(via Duke University & ACS Publications)
The uses of digital screens on hand held devices are rapidly expanding. An elemental part of this industry is its use of indium tin oxide (ITO), which is part of the transparent coating to create the displays we use on our cell phones, iPads and devices alike. But there is a draw back to using ITO in millions of devices. ITO is obtained from a slow expensive process which gives it a cost of $600-$800 per kilogram.
However, the tide may soon be changing for a big part of this industry. In a paper published May 29 by Duke University’s assistant chemistry professor Benjamin Wiley, titled NanoLetters, he explains a new method for synthesizing a nano wire material made of copper and nickel. He also tells of its properties that could very well be used to replace the expensive ITO found in everyday devices. The cupronickel wires could also be used as a new medium for printed circuit boards. It could be used in electronic paper displays, flexible clothing, packaging, solar cells and LEDs as well.
Copper nanowires alone were undesirable because of their natural orange tint and corrosiveness. The team hypothesized that coating the copper nanowires with nickel solve the issue of the orange tint and also protect the copper from corrosion. After experimentation, their hypothesis was confirmed.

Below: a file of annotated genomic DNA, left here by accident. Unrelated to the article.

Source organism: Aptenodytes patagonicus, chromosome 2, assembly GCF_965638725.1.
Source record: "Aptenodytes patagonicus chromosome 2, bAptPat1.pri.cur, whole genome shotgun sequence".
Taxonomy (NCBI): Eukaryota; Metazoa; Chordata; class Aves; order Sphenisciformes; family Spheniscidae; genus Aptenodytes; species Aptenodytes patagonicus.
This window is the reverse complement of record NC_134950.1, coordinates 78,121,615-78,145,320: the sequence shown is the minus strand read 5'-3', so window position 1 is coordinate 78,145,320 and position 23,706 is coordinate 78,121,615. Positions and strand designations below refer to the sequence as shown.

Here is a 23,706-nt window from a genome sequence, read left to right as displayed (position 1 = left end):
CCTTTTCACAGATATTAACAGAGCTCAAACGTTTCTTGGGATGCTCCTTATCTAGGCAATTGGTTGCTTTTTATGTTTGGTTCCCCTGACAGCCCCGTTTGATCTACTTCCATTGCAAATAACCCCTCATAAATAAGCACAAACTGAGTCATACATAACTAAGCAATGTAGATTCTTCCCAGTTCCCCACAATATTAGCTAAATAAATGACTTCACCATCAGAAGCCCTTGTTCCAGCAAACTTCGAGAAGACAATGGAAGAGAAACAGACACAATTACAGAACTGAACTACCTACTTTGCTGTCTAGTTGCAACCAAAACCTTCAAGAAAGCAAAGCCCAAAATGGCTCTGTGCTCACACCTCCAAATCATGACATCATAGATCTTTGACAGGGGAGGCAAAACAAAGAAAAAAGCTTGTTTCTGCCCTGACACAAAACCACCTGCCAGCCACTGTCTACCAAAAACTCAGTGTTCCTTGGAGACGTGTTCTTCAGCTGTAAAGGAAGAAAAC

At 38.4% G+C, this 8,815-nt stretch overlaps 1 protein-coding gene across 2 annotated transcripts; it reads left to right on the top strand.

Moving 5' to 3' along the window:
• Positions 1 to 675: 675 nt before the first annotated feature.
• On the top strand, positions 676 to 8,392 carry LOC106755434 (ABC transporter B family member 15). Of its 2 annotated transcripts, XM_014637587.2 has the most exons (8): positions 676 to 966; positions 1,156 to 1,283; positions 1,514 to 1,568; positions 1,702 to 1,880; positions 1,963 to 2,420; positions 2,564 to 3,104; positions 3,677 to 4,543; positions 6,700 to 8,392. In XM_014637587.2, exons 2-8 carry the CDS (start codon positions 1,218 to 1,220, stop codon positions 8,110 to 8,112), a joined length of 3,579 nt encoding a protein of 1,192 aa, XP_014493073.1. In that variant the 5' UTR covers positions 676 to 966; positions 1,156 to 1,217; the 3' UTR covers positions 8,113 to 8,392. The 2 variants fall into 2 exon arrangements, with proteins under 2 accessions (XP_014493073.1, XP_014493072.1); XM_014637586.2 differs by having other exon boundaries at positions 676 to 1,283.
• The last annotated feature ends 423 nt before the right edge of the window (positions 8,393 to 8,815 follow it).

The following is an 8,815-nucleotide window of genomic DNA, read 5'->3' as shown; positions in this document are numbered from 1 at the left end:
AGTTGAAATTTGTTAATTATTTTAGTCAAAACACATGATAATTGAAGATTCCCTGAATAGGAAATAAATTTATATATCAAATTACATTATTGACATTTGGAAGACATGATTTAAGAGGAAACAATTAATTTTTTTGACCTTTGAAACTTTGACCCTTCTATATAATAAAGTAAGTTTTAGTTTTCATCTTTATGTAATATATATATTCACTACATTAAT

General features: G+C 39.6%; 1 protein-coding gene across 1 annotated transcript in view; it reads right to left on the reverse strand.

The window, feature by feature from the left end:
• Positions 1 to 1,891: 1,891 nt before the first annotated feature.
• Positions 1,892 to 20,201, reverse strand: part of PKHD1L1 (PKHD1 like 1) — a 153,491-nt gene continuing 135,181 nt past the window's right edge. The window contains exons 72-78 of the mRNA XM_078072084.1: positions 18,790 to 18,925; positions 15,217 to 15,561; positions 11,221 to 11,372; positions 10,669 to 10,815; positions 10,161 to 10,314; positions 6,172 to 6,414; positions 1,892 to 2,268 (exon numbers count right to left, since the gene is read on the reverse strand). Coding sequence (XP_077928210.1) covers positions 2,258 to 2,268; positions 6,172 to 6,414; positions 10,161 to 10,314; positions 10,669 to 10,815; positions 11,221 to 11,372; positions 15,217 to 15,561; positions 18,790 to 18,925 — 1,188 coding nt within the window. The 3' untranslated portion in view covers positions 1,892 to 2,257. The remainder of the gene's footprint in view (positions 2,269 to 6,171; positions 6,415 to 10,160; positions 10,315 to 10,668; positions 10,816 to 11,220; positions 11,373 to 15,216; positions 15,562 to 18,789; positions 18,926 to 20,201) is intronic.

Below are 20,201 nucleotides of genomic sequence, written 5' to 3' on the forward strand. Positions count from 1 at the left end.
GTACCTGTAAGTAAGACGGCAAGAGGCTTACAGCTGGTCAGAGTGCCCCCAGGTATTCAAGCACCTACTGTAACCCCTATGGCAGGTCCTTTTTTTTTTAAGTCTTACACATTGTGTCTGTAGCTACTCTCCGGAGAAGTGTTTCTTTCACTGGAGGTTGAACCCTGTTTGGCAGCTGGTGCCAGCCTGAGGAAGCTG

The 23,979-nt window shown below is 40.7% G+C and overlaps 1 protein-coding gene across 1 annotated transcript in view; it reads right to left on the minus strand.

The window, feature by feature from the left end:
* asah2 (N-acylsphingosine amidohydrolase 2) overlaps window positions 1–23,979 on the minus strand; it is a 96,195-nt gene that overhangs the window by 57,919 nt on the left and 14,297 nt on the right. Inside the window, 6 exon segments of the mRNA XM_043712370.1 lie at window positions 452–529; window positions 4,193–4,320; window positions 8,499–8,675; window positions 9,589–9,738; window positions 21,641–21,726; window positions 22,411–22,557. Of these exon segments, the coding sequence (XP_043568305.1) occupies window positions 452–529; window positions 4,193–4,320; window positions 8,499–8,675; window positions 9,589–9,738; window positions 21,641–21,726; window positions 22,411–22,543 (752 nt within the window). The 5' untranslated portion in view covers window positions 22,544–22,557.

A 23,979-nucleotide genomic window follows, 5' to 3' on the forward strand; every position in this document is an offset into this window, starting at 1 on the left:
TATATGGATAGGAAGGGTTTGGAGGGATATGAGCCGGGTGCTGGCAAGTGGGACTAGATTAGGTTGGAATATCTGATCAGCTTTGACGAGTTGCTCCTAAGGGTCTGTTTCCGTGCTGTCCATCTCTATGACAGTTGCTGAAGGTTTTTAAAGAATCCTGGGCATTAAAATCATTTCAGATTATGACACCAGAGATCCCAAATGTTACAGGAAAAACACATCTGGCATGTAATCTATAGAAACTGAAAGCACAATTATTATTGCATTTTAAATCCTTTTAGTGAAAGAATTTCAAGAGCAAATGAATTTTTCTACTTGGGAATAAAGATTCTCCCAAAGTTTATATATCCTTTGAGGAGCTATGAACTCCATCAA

The thin film of conductive cupronickel nanowires is composed of a 2:1 ratio of copper to nickel and has a grayish tint which works fine in displays and electrochromic windows. The nanowires themselves are only about 70 nm wide. In the paper published, the Duke team speaks of the method for synthesizing and new information about the properties of the material like higher strength and flexibility. It is projected that a cupronickel film containing 20-mol % nickel will lose half of its conductivity in 400 years at room temperature. By comparison, nano films of pure copper or silver lose half their conductivity in only 3 and 36 months, respectively, at room temperature.
Of course, there are limitations this new material. This cupronickel material cannot be used in LCD screens the way it is because it is not as conductive as ITO, and high electrical conductivity is needed when viewing films with a high level of transparency.
Still, this is only the beginning and researchers at Duke are excited about their results because it means that many products can use this new material and use elements that are much more abundant and easily obtained. Whether the decrease in manufacturing cost will transfer to a price drop of devices, will be left to the capitalists.